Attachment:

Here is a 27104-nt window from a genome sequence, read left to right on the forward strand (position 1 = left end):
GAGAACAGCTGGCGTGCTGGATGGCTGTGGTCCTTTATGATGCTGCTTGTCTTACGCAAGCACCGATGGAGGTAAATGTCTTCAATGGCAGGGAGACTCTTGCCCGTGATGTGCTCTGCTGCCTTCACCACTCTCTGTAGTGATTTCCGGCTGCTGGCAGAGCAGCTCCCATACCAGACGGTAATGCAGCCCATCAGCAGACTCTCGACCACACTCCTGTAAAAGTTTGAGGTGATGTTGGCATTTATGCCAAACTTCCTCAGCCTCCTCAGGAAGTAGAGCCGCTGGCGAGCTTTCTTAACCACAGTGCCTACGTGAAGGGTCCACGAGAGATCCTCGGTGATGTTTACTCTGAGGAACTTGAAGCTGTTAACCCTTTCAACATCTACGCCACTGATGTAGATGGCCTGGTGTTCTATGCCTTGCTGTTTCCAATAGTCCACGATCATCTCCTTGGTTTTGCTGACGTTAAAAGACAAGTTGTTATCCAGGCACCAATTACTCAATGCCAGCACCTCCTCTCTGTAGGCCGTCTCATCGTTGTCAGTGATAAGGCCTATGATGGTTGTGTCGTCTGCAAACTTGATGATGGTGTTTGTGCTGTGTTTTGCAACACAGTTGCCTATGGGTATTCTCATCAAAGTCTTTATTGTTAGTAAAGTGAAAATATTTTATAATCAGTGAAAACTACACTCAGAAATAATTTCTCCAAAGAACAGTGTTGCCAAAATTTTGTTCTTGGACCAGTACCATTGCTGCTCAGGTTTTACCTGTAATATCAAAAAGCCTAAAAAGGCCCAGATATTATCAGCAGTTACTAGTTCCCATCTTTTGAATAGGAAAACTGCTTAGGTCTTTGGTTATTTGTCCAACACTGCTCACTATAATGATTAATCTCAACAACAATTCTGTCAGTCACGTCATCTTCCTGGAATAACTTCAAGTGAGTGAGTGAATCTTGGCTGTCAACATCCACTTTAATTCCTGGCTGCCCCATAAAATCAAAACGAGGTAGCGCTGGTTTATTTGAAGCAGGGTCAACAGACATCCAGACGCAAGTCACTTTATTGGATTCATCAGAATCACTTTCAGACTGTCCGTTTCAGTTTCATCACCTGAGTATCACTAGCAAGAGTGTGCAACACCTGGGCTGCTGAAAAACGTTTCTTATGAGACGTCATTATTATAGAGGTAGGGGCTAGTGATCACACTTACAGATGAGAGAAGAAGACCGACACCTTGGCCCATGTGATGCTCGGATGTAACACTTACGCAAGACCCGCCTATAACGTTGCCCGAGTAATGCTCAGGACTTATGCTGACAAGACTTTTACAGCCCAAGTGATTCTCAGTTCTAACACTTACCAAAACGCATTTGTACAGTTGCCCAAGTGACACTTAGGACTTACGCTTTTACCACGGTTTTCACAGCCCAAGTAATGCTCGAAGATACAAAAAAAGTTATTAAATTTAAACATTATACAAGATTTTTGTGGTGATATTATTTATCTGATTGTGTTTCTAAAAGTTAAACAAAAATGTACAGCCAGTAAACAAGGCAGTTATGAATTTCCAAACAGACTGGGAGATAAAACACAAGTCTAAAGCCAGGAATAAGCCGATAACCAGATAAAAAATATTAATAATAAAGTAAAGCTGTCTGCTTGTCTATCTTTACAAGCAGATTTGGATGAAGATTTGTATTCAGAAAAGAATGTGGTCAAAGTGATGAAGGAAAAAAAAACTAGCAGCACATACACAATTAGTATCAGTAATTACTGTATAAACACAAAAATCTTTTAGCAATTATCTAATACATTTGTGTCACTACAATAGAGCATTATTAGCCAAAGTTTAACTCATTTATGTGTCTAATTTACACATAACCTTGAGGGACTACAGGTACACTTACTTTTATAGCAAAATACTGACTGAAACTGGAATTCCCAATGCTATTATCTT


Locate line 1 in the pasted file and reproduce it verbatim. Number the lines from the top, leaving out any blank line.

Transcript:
Here is a 27104-nt window from a genome sequence, read left to right on the forward strand (position 1 = left end):